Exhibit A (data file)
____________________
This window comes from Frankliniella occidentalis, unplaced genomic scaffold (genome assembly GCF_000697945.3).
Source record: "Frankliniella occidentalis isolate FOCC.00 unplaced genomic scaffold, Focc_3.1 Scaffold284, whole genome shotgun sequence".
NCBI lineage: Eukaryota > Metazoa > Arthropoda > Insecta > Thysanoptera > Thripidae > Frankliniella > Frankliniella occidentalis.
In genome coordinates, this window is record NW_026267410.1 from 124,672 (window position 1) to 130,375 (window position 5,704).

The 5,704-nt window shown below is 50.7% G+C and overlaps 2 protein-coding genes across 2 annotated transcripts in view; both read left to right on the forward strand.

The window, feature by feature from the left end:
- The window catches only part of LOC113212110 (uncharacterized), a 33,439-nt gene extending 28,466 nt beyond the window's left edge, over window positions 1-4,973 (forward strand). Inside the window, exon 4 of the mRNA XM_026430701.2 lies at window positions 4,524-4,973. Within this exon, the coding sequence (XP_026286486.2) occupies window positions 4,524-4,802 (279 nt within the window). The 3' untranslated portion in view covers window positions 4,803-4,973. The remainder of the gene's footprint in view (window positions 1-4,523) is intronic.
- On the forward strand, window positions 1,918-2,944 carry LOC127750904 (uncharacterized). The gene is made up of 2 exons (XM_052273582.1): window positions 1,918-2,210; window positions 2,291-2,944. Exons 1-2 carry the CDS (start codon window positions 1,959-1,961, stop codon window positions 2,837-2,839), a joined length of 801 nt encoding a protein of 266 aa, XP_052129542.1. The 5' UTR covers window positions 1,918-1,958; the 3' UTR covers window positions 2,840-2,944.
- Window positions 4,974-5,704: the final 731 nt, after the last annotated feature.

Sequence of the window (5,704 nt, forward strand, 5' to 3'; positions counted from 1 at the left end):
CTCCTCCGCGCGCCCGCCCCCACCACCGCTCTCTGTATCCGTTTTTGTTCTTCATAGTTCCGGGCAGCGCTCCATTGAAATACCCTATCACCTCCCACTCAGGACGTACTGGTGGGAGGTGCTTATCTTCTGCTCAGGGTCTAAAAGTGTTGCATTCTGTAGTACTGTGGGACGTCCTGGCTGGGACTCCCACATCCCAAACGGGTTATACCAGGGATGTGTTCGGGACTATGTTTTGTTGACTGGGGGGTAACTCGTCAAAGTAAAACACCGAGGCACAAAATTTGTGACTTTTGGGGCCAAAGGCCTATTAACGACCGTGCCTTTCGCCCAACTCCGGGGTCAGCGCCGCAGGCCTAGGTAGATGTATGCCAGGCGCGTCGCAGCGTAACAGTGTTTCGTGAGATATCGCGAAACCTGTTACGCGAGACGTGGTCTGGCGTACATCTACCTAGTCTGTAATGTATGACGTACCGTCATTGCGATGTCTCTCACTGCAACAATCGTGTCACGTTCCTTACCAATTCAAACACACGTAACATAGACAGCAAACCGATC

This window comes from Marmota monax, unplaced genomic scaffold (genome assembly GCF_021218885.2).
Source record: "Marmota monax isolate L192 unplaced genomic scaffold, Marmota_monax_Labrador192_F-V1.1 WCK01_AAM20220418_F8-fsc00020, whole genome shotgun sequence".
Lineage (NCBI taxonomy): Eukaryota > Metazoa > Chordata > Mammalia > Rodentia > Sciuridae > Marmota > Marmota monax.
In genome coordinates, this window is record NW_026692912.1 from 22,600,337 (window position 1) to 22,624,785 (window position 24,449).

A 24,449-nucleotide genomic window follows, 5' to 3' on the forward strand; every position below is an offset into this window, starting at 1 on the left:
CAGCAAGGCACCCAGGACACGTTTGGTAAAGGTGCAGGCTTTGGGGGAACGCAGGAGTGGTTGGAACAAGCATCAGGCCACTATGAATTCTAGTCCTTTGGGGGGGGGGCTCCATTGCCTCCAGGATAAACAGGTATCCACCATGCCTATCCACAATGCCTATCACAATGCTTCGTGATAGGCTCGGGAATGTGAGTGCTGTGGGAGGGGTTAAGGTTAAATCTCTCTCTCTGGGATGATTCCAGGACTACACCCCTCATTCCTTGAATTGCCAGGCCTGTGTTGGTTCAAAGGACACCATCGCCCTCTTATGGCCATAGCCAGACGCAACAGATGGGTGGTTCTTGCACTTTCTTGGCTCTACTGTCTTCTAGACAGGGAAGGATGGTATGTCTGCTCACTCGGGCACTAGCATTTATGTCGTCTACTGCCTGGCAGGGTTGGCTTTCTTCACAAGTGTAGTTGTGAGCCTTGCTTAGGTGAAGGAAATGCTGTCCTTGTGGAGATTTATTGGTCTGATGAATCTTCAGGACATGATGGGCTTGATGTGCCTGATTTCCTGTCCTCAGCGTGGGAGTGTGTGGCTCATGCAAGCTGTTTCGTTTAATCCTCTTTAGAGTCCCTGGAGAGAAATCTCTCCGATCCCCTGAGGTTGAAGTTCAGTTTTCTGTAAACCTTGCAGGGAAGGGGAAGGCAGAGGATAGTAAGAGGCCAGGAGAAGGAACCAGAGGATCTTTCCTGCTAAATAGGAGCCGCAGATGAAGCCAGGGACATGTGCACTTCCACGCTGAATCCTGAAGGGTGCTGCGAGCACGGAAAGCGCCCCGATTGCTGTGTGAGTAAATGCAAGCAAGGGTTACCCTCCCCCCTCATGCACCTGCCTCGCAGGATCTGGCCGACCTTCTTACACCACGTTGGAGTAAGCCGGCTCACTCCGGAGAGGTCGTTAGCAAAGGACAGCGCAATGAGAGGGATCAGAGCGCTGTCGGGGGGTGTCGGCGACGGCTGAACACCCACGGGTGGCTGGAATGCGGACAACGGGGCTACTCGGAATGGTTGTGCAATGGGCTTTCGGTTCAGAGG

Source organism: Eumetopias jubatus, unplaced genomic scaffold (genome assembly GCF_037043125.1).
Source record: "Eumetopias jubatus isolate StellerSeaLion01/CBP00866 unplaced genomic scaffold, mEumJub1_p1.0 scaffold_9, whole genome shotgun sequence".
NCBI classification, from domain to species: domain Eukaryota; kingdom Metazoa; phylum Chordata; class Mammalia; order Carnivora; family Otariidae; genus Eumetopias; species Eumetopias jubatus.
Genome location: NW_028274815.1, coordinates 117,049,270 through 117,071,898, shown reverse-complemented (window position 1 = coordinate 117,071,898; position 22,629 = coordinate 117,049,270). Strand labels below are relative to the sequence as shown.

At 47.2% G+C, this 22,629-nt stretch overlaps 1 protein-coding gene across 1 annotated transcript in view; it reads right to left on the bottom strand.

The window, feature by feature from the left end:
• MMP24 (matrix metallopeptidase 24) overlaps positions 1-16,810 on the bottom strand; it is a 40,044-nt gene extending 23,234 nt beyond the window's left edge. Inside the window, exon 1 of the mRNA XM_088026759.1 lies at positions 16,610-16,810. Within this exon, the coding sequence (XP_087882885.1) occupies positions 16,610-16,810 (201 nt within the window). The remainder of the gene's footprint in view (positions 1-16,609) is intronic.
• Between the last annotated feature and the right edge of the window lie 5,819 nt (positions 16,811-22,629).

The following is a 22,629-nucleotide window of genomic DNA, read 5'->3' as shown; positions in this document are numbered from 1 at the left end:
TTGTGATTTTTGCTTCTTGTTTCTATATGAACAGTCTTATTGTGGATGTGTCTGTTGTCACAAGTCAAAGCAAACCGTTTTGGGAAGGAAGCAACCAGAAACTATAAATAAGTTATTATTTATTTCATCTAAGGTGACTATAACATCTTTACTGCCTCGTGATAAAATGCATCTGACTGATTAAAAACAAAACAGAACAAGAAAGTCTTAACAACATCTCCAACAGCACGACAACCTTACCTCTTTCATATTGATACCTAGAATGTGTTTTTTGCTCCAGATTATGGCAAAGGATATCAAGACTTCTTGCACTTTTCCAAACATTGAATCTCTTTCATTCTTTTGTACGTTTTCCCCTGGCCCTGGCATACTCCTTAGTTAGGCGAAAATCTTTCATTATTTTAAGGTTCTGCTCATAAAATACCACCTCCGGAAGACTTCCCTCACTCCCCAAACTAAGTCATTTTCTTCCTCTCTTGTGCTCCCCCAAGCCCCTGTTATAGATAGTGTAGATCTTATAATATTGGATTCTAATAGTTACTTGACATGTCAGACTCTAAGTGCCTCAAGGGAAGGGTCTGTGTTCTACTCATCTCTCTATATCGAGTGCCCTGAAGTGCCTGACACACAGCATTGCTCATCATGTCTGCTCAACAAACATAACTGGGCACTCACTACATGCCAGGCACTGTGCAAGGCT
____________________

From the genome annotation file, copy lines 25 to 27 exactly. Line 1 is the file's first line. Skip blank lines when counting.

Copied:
• Between the last annotated feature and the right edge of the window lie 5,819 nt (positions 16,811-22,629).

The following is a 22,629-nucleotide window of genomic DNA, read 5'->3' as shown; positions in this document are numbered from 1 at the left end:
TTGTGATTTTTGCTTCTTGTTTCTATATGAACAGTCTTATTGTGGATGTGTCTGTTGTCACAAGTCAAAGCAAACCGTTTTGGGAAGGAAGCAACCAGAAACTATAAATAAGTTATTATTTATTTCATCTAAGGTGACTATAACATCTTTACTGCCTCGTGATAAAATGCATCTGACTGATTAAAAACAAAACAGAACAAGAAAGTCTTAACAACATCTCCAACAGCACGACAACCTTACCTCTTTCATATTGATACCTAGAATGTGTTTTTTGCTCCAGATTATGGCAAAGGATATCAAGACTTCTTGCACTTTTCCAAACATTGAATCTCTTTCATTCTTTTGTACGTTTTCCCCTGGCCCTGGCATACTCCTTAGTTAGGCGAAAATCTTTCATTATTTTAAGGTTCTGCTCATAAAATACCACCTCCGGAAGACTTCCCTCACTCCCCAAACTAAGTCATTTTCTTCCTCTCTTGTGCTCCCCCAAGCCCCTGTTATAGATAGTGTAGATCTTATAATATTGGATTCTAATAGTTACTTGACATGTCAGACTCTAAGTGCCTCAAGGGAAGGGTCTGTGTTCTACTCATCTCTCTATATCGAGTGCCCTGAAGTGCCTGACACACAGCATTGCTCATCATGTCTGCTCAACAAACATAACTGGGCACTCACTACATGCCAGGCACTGTGCAAGGCT